2.6 million years ago, the cortex which had started engulfing their reptilian and mammalian brains, brought our ancestors to using crude stone tools. They had become Homo habilis and had thereby opened the Stone Age. Although it has ‘stone’ in its name, this is not a geological designation but rather an archeological and anthropological one. It relates to us humans, to what we did and how we lived. 1.8 million years ago, Homo erectus stood up, but he kept on using stone tools. Then 200’000 years ago, was the end of an interglacial period and its warm and comfortable climate gave life on Earth and human evolution a boost: Homo sapiens had arrived, the modern human, our direct human ancestor. He, too, was still using stone tools. But their manufacture had become more sophisticated. Smaller flakes were struck from a prepared core, giving more control over size and shape of the hewn stone, and allowing the composition of stone points with wooden spears and arrows, and scrapers with handles. Archeologists and anthropologists honored this technological progress by promoting our ancestors from the Early to the Middle Stone Age. So, here he is, in the Middle Stone Age and somewhere in East Africa, Homo sapiens: Upright and equipped with tools and fire, the genius of a huge cognitive brain, and consciousness.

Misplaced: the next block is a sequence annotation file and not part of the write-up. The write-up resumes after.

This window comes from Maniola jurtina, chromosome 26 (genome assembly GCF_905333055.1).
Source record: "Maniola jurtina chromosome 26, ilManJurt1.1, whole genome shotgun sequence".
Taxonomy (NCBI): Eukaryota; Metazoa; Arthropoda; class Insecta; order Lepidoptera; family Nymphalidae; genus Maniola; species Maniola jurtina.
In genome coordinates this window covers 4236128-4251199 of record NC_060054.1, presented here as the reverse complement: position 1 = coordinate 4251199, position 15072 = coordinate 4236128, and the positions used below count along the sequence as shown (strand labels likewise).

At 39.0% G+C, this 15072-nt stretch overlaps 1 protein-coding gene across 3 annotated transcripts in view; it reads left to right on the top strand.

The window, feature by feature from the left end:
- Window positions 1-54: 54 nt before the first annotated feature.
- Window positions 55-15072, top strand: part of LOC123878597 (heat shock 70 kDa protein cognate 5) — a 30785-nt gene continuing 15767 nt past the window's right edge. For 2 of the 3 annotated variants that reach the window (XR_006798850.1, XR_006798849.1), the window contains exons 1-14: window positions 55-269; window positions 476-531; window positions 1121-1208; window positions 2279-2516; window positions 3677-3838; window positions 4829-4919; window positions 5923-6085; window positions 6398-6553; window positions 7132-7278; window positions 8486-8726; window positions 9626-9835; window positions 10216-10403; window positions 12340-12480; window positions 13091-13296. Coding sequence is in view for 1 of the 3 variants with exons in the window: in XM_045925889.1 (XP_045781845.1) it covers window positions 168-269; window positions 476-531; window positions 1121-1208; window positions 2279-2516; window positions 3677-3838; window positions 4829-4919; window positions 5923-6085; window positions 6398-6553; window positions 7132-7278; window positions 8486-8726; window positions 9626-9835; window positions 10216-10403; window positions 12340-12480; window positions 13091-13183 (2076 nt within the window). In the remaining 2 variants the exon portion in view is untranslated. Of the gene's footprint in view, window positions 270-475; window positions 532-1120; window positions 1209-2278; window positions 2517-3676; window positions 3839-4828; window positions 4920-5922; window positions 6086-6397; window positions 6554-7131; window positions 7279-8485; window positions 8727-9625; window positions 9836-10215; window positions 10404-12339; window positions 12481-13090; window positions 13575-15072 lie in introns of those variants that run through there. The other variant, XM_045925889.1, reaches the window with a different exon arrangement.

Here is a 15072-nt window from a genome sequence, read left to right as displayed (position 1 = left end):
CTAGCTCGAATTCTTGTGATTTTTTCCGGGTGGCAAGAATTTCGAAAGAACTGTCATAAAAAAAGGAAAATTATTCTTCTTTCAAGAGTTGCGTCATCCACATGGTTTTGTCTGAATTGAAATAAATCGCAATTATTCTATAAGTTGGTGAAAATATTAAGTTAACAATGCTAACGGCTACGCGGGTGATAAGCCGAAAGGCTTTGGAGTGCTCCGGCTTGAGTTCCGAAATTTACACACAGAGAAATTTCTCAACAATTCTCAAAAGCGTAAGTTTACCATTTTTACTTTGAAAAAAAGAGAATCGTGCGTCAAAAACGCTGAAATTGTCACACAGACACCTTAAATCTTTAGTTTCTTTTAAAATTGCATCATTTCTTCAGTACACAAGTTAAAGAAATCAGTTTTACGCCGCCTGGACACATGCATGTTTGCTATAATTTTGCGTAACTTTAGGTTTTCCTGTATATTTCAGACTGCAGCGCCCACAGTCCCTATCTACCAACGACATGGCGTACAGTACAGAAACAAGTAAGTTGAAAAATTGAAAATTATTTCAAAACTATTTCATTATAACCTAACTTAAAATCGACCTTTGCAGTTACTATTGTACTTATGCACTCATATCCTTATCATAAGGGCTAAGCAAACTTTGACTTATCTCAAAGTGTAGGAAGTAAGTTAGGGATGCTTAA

The geographical origins of the modern human and the traces of his migrations out of East Africa into the continent are long forsaken. For the rare archaeological finds of human fossils or tools and artifacts, the catch is that their scientific analysis will only reveal the upshot of what was then and there. But thanks to research on differences in language and notably DNA of contemporary Africans, today we know that through his primary migrations out of East Africa, Homo sapiens established three African population clusters that are still alive today: